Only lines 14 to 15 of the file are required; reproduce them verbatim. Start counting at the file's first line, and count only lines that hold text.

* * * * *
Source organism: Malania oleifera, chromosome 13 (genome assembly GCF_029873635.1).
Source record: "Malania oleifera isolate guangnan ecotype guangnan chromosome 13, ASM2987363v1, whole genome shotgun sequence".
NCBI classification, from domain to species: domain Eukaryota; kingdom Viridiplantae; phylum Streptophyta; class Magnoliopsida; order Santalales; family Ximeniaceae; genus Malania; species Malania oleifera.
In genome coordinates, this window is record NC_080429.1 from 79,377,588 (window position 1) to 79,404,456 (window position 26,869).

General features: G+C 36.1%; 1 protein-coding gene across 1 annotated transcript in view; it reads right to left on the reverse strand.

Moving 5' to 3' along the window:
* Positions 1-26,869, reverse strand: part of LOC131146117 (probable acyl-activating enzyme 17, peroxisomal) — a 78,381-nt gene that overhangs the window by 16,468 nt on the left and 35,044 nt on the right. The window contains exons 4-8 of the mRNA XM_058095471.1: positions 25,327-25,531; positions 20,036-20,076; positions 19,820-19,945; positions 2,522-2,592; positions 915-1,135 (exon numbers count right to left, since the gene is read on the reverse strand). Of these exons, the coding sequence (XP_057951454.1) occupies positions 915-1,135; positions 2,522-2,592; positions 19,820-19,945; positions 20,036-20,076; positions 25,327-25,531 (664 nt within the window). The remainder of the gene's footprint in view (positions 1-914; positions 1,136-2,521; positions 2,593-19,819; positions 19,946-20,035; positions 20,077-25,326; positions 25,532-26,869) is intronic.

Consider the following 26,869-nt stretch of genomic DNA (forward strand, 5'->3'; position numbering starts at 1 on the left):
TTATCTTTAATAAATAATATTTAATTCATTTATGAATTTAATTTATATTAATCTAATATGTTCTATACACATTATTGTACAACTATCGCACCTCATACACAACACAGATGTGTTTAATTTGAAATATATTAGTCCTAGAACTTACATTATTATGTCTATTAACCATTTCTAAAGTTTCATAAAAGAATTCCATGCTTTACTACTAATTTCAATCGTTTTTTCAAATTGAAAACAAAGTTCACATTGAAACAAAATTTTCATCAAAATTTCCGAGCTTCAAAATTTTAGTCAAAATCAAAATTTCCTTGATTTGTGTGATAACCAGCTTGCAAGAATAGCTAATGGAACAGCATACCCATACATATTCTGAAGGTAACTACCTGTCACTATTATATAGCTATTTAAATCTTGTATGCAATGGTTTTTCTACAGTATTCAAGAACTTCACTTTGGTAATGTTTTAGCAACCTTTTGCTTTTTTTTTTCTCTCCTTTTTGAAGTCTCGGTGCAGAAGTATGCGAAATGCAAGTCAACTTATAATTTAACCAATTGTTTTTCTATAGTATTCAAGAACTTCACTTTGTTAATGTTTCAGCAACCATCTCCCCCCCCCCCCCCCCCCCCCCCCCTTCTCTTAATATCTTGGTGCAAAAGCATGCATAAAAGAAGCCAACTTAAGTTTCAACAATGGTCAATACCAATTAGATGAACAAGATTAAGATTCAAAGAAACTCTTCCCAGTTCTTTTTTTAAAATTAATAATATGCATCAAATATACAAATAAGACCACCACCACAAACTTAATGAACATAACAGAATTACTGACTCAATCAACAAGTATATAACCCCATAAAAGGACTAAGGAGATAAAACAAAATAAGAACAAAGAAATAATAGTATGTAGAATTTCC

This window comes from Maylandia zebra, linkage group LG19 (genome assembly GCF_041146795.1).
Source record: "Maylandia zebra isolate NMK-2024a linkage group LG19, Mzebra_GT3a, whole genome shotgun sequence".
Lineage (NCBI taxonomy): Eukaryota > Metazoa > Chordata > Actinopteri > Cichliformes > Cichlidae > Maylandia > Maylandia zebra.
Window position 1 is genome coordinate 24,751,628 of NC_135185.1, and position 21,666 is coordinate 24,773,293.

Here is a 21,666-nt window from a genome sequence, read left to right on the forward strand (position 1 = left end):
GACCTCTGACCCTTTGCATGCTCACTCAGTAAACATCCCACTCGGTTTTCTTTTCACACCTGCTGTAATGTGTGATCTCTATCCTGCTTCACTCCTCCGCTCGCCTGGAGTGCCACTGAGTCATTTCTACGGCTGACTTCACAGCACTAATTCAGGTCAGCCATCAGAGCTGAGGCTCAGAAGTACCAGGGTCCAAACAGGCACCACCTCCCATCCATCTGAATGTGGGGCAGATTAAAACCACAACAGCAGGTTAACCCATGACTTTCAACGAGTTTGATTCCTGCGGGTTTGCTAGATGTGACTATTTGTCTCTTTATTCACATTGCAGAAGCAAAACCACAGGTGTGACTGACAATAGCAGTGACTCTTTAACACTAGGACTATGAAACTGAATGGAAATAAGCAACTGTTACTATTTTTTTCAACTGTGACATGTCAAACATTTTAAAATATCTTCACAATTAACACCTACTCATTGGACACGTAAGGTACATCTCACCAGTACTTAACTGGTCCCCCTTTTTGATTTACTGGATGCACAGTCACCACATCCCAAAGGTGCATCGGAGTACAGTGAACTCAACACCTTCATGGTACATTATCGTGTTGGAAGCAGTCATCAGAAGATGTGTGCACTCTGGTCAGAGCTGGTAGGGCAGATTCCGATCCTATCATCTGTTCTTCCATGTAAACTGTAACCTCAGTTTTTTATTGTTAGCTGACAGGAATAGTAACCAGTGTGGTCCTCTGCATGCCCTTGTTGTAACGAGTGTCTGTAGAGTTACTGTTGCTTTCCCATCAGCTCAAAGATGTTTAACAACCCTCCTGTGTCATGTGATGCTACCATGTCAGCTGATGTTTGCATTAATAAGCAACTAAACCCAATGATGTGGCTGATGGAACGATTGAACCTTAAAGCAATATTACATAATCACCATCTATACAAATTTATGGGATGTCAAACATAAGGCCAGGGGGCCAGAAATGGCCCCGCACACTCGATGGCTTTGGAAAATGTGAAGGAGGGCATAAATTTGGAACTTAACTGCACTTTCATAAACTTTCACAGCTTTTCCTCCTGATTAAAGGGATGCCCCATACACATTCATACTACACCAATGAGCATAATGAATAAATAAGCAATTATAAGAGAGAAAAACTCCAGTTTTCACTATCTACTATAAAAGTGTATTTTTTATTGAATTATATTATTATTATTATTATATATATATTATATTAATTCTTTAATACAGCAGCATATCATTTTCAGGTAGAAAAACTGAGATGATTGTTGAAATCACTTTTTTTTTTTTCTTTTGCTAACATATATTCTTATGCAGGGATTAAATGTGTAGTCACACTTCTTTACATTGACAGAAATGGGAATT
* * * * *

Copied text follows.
Here is a 21,666-nt window from a genome sequence, read left to right on the forward strand (position 1 = left end):
GACCTCTGACCCTTTGCATGCTCACTCAGTAAACATCCCACTCGGTTTTCTTTTCACACCTGCTGTAATGTGTGATCTCTATCCTGCTTCACTCCTCCGCTCGCCTGGAGTGCCACTGAGTCATTTCTACGGCTGACTTCACAGCACTAATTCAGGTCAGCCATCAGAGCTGAGGCTCAGAAGTACCAGGGTCCAAACAGGCACCACCTCCCATCCATCTGAATGTGGGGCAGATTAAAACCACAACAGCAGGTTAACCCATGACTTTCAACGAGTTTGATTCCTGCGGGTTTGCTAGATGTGACTATTTGTCTCTTTATTCACATTGCAGAAGCAAAACCACAGGTGTGACTGACAATAGCAGTGACTCTTTAACACTAGGACTATGAAACTGAATGGAAATAAGCAACTGTTACTATTTTTTTCAACTGTGACATGTCAAACATTTTAAAATATCTTCACAATTAACACCTACTCATTGGACACGTAAGGTACATCTCACCAGTACTTAACTGGTCCCCCTTTTTGATTTACTGGATGCACAGTCACCACATCCCAAAGGTGCATCGGAGTACAGTGAACTCAACACCTTCATGGTACATTATCGTGTTGGAAGCAGTCATCAGAAGATGTGTGCACTCTGGTCAGAGCTGGTAGGGCAGATTCCGATCCTATCATCTGTTCTTCCATGTAAACTGTAACCTCAGTTTTTTATTGTTAGCTGACAGGAATAGTAACCAGTGTGGTCCTCTGCATGCCCTTGTTGTAACGAGTGTCTGTAGAGTTACTGTTGCTTTCCCATCAGCTCAAAGATGTTTAACAACCCTCCTGTGTCATGTGATGCTACCATGTCAGCTGATGTTTGCATTAATAAGCAACTAAACCCAATGATGTGGCTGATGGAACGATTGAACCTTAAAGCAATATTACATAATCACCATCTATACAAATTTATGGGATGTCAAACATAAGGCCAGGGGGCCAGAAATGGCCCCGCACACTCGATGGCTTTGGAAAATGTGAAGGAGGGCATAAATTTGGAACTTAACTGCACTTTCATAAACTTTCACAGCTTTTCCTCCTGATTAAAGGGATGCCCCATACACATTCATACTACACCAATGAGCATAATGAATAAATAAGCAATTATAAGAGAGAAAAACTCCAGTTTTCACTATCTACTATAAAAGTGTATTTTTTATTGAATTATATTATTATTATTATTATATATATATTATATTAATTCTTTAATACAGCAGCATATCATTTTCAGGTAGAAAAACTGAGATGATTGTTGAAATCACTTTTTTTTTTTTCTTTTGCTAACATATATTCTTATGCAGGGATTAAATGTGTAGTCACACTTCTTTACATTGACAGAAATGGGAATT